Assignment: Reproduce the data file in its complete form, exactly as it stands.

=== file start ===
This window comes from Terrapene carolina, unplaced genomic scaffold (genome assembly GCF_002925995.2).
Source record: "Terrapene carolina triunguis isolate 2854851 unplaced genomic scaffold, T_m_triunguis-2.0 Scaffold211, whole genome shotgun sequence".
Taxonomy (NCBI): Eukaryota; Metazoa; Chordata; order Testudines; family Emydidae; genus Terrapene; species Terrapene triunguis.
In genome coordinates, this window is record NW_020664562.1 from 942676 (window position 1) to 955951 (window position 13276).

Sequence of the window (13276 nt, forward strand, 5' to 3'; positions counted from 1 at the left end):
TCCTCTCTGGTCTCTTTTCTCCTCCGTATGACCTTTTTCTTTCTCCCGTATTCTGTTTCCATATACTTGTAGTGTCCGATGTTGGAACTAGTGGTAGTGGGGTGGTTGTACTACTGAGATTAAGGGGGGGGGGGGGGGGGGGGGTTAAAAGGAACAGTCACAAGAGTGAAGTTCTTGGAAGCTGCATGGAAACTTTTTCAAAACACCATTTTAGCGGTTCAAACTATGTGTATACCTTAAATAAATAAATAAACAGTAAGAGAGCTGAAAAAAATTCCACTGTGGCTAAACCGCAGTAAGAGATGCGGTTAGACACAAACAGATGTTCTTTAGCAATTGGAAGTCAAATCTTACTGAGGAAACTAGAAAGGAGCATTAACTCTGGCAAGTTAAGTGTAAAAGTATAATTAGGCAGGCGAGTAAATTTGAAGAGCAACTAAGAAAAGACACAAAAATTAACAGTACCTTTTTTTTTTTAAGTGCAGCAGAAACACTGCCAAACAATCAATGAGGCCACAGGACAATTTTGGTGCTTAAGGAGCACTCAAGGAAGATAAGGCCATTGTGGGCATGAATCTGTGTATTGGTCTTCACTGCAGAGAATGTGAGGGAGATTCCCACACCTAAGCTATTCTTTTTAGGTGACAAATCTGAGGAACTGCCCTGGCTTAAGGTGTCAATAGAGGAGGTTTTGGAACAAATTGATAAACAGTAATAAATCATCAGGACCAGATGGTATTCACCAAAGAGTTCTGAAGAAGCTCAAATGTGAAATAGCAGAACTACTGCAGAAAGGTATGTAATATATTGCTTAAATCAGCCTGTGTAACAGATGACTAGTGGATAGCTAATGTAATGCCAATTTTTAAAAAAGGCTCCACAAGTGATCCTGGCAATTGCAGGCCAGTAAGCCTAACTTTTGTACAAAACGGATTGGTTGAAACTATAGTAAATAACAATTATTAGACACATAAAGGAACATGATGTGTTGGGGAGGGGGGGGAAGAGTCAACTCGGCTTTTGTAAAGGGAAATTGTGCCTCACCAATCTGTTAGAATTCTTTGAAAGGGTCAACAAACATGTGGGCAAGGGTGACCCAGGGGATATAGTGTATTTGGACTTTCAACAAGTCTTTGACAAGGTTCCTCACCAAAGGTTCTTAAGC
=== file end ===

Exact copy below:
This window comes from Terrapene carolina, unplaced genomic scaffold (genome assembly GCF_002925995.2).
Source record: "Terrapene carolina triunguis isolate 2854851 unplaced genomic scaffold, T_m_triunguis-2.0 Scaffold211, whole genome shotgun sequence".
Taxonomy (NCBI): Eukaryota; Metazoa; Chordata; order Testudines; family Emydidae; genus Terrapene; species Terrapene triunguis.
In genome coordinates, this window is record NW_020664562.1 from 942676 (window position 1) to 955951 (window position 13276).

Sequence of the window (13276 nt, forward strand, 5' to 3'; positions counted from 1 at the left end):
TCCTCTCTGGTCTCTTTTCTCCTCCGTATGACCTTTTTCTTTCTCCCGTATTCTGTTTCCATATACTTGTAGTGTCCGATGTTGGAACTAGTGGTAGTGGGGTGGTTGTACTACTGAGATTAAGGGGGGGGGGGGGGGGGGGGGTTAAAAGGAACAGTCACAAGAGTGAAGTTCTTGGAAGCTGCATGGAAACTTTTTCAAAACACCATTTTAGCGGTTCAAACTATGTGTATACCTTAAATAAATAAATAAACAGTAAGAGAGCTGAAAAAAATTCCACTGTGGCTAAACCGCAGTAAGAGATGCGGTTAGACACAAACAGATGTTCTTTAGCAATTGGAAGTCAAATCTTACTGAGGAAACTAGAAAGGAGCATTAACTCTGGCAAGTTAAGTGTAAAAGTATAATTAGGCAGGCGAGTAAATTTGAAGAGCAACTAAGAAAAGACACAAAAATTAACAGTACCTTTTTTTTTTTAAGTGCAGCAGAAACACTGCCAAACAATCAATGAGGCCACAGGACAATTTTGGTGCTTAAGGAGCACTCAAGGAAGATAAGGCCATTGTGGGCATGAATCTGTGTATTGGTCTTCACTGCAGAGAATGTGAGGGAGATTCCCACACCTAAGCTATTCTTTTTAGGTGACAAATCTGAGGAACTGCCCTGGCTTAAGGTGTCAATAGAGGAGGTTTTGGAACAAATTGATAAACAGTAATAAATCATCAGGACCAGATGGTATTCACCAAAGAGTTCTGAAGAAGCTCAAATGTGAAATAGCAGAACTACTGCAGAAAGGTATGTAATATATTGCTTAAATCAGCCTGTGTAACAGATGACTAGTGGATAGCTAATGTAATGCCAATTTTTAAAAAAGGCTCCACAAGTGATCCTGGCAATTGCAGGCCAGTAAGCCTAACTTTTGTACAAAACGGATTGGTTGAAACTATAGTAAATAACAATTATTAGACACATAAAGGAACATGATGTGTTGGGGAGGGGGGGGAAGAGTCAACTCGGCTTTTGTAAAGGGAAATTGTGCCTCACCAATCTGTTAGAATTCTTTGAAAGGGTCAACAAACATGTGGGCAAGGGTGACCCAGGGGATATAGTGTATTTGGACTTTCAACAAGTCTTTGACAAGGTTCCTCACCAAAGGTTCTTAAGC